For the goal of all their endeavours should be, after all, that the child can gradually develop from their initial complete dependence into an autonomous, free personality. But how is a growing human being supposed to learn to strive for freedom and autonomy if all they see around them are dependencies and limitations? When helicopter parents stifle their child’s developmental drive in well-meant solicitousness and enquire from the first day of school about the university entrance exams because of course they only want the best for their child, and when teachers play along with the game that education equals better job opportunities through selection?
With the establishment of the first Waldorf school, Rudolf Steiner freed himself from such externals. The crucial factor was the inner attitude of the educator. He sums this up in the so-called three golden rules which could not be more relevant today: “Receiving the child with reverence / Bringing them up with love / Letting them go in freedom.” In concrete terms this means: retaining our reverence even if the child is naughty, not stopping loving them when they misbehave, letting go when they hear the world calling.
Because what turns out to be the central prerequisite for bringing up a child irrespective of age, social environment and attendant cultural phenomena is the ability to retain the inner acknowledging relationship with them in the very different forms in which we encounter the specific individual child. Parents, nursery teachers and teachers must therefore grow with the child – grow with them as they become older, grow with their social environment and the time in which they jointly live. They must, as it were, bring themselves up alongside the child.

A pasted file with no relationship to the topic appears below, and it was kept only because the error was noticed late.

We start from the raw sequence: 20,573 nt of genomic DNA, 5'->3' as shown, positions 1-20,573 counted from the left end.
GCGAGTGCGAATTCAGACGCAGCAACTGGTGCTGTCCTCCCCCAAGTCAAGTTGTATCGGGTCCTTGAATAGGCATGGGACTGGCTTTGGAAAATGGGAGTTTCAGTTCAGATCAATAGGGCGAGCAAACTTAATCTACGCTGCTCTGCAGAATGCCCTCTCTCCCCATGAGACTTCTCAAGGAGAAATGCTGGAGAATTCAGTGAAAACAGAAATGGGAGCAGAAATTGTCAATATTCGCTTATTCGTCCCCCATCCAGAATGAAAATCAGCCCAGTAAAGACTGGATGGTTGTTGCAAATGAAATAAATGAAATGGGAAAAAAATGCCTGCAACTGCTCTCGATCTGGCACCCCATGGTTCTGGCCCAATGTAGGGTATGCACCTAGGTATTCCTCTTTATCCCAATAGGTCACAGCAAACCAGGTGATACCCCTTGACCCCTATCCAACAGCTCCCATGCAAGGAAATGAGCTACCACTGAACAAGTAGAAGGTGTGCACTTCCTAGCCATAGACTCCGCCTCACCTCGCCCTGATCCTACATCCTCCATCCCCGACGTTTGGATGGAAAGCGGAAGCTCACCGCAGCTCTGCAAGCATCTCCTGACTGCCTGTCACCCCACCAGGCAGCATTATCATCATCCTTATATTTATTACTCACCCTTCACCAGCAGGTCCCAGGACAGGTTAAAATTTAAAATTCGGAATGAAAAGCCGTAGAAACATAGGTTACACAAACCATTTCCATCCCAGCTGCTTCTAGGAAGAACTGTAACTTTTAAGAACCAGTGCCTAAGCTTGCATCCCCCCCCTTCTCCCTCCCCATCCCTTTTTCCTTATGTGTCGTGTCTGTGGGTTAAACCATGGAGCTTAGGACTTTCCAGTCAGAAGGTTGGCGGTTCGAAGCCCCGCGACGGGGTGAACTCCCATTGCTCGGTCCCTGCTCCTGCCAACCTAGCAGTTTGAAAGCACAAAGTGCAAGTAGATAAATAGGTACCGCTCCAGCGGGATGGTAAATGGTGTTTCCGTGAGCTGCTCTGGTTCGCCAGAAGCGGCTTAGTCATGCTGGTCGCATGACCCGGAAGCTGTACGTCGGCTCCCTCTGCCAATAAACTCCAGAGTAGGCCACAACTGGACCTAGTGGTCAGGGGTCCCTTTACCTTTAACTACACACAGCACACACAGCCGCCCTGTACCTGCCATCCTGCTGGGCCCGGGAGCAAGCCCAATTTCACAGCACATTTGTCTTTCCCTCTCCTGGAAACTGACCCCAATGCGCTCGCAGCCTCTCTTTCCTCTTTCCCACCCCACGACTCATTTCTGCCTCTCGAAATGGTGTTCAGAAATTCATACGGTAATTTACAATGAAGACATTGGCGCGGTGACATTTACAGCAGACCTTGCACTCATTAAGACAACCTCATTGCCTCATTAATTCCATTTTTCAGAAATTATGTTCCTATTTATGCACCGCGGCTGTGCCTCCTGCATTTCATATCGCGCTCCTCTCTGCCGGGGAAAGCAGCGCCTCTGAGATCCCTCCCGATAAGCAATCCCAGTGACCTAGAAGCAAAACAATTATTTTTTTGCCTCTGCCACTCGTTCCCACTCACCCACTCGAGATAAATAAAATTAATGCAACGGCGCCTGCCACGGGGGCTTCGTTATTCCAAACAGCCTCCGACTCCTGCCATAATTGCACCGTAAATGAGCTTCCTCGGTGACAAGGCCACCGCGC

What might be the correct educational dictum at one time will turn out to be wrong a few years later, what was the correct educational measure for the one child can be wrong for another. Upbringing does not tolerate any prescriptive education. It must be so flexible and alive that the relationship with the child is never revoked.
Parents, nursery teachers and teachers can only create a positive framework for this by being people who love freedom, people “of initiative in the big and little things”, having an interest “in all worldly and human existence”, “never compromising with untruth”, and, lastly but perhaps most importantly in all our attempts at upbringing, “never atrophying and going stale” (Steiner).
In other words, anyone who finds freedom too uncomfortable, initiative too hard work, who reaches shoddy compromises and cannot stand humour will have great difficulty living and working with children and young people. Anyone who succeeds in engaging with them without reservation and without wishing to influence and impose ideas on them cannot but be a person of their time. The skill lies in learning to enjoy such contemporaneousness with children and young people, trusting in the future forces they possess.